A tire pressure sensor is broken on my husband’s truck. At a few hundred dollars to repair he’s been in no hurry to get it fixed.
I like driving the truck but I joke that driving it raises my blood pressure by a few points every time I do. That little yellow warning light draws my eye and I feel a fleeting moment of anxiousness even though I know nothing is wrong. I look away for a few minutes but, inevitably, the little yellow warning light draws my eye again, I glance at it and this causes me a millisecond of anxiousness. This happens again and again.
We are all programed to pay attention to warnings.
Which is bad news because we inadvertently provide little yellow warning lights for conference attendees all the time. When their badge is not at registration. When their badge is wrong. When a speaker is nervous. When the AV doesn’t work. When attendees feel nickel and dimed. When networking is awkward. When they were not welcomed. When a speaker or fellow attendee tells them how hard it will be to change. When it’s hard to find a vegetarian meal. And there are a hundred other little common or unique-to-this-conference warning lights we accidentally broadcast to our attendees.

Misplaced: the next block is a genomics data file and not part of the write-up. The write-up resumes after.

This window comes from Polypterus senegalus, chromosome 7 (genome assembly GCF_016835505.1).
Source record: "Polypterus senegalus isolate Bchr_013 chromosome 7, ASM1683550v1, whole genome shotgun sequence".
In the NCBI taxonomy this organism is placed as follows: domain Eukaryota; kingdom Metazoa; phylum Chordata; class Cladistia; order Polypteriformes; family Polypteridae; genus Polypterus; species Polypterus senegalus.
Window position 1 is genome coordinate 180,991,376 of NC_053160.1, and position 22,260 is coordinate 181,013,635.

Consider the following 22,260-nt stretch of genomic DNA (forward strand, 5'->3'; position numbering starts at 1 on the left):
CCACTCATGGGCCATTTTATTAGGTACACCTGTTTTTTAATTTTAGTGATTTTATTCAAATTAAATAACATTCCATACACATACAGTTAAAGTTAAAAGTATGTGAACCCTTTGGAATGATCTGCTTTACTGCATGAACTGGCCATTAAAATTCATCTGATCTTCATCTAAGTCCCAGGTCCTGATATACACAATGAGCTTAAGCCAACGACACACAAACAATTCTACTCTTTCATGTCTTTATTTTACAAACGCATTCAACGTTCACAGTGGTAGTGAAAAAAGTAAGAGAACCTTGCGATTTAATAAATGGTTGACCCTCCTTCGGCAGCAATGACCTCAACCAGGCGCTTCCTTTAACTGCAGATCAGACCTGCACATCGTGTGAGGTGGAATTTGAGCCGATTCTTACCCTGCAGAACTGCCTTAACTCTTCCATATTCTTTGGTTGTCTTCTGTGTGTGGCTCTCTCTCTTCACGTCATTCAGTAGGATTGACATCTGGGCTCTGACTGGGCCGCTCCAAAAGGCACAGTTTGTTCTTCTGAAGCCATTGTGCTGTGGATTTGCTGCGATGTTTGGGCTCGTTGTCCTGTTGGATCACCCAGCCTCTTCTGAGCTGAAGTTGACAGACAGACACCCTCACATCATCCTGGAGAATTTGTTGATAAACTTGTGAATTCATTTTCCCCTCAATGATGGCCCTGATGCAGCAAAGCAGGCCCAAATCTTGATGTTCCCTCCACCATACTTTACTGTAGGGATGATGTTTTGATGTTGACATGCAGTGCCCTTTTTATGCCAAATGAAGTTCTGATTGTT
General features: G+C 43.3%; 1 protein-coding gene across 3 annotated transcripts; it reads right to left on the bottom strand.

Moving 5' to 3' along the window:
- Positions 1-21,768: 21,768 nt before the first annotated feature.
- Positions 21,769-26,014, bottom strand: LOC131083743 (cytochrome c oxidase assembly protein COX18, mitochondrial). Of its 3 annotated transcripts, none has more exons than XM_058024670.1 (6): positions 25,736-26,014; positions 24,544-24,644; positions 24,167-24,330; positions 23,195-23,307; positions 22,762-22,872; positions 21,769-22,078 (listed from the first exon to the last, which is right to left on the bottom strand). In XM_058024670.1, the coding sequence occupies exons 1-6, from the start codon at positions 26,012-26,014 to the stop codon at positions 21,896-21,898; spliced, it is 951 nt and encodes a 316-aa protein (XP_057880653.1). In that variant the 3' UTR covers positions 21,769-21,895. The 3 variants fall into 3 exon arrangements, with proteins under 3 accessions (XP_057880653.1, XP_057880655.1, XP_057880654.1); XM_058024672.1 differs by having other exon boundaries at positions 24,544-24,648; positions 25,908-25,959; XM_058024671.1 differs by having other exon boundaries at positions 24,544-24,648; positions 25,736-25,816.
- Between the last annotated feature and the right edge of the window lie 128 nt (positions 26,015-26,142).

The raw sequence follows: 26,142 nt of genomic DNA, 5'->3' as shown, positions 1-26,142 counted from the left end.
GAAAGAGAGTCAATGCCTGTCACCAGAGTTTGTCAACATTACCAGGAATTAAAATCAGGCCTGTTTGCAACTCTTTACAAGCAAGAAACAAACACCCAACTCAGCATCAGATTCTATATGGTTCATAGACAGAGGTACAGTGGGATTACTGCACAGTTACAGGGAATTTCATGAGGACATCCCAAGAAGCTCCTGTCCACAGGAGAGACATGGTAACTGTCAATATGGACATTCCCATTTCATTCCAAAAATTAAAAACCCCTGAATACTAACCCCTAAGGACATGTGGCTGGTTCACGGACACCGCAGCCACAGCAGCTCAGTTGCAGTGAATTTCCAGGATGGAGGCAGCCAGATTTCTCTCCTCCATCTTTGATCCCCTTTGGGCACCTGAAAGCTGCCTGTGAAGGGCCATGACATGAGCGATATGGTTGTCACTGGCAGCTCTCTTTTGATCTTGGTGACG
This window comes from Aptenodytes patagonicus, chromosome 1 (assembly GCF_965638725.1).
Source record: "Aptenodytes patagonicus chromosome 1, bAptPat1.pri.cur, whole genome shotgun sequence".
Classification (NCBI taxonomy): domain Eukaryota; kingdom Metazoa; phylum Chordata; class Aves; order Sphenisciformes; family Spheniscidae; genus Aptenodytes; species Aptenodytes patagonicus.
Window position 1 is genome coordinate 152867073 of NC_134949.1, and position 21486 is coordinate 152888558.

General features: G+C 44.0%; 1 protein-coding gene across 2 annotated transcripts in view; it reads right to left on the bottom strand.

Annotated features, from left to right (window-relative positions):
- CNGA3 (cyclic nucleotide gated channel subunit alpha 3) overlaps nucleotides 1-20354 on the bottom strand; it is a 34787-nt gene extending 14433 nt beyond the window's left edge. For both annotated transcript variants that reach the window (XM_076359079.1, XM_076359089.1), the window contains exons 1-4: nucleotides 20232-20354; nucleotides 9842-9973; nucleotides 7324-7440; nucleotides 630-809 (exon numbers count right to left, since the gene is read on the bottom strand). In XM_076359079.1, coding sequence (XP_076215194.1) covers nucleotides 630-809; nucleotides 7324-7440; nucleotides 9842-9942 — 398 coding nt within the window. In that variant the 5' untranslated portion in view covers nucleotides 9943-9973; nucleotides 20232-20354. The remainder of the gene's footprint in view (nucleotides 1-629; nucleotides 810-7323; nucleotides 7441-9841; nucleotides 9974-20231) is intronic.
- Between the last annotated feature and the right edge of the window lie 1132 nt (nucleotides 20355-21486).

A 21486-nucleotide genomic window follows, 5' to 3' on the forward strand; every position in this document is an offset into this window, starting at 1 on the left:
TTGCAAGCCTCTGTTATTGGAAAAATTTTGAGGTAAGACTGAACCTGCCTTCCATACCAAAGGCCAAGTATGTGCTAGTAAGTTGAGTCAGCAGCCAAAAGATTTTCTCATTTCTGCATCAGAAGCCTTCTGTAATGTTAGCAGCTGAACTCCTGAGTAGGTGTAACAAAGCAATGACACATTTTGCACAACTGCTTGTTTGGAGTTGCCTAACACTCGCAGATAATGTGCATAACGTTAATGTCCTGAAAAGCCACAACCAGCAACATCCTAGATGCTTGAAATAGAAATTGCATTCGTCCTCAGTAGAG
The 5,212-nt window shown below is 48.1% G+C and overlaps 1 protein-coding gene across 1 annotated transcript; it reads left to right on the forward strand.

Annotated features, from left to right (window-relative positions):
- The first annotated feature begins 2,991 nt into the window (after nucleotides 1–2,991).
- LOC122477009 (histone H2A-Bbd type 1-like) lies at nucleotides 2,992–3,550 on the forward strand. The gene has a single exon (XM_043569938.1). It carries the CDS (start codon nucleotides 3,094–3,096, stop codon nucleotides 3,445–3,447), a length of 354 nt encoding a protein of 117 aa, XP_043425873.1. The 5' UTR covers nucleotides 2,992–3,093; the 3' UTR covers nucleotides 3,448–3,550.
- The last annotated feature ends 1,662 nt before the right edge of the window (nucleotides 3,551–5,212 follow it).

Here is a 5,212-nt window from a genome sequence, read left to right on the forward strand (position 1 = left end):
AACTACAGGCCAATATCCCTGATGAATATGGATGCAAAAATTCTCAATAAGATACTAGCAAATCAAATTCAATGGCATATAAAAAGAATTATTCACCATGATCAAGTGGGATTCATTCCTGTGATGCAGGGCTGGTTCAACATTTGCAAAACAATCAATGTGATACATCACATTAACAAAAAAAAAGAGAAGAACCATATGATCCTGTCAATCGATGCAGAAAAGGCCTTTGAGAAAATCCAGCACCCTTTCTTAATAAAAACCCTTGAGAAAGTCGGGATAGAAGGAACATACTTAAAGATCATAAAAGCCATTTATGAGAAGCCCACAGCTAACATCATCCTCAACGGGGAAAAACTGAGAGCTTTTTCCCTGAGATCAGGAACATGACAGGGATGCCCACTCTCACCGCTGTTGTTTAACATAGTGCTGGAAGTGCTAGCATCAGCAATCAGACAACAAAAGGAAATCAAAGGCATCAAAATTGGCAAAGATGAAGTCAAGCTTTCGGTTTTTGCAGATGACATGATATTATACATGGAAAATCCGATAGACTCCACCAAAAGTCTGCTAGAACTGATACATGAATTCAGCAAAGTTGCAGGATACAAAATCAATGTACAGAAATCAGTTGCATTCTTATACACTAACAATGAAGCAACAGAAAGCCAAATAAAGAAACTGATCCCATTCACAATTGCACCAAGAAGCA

Most of the little warnings attendees perceive but wouldn’t comment on so we don’t know they are there. These little warnings, though, have the effect of diminishing the conference experience, making it harder to engage, harder to connect and harder to learn. Try to put yourself in your attendee’s shoes. Walk through the conference. Where are the warning lights? If there’s no time to really walk through the conference because you are hosting it, walk through it a week later in your mind’s eyes. Find the warning lights and plan how to eliminate them for the next conference.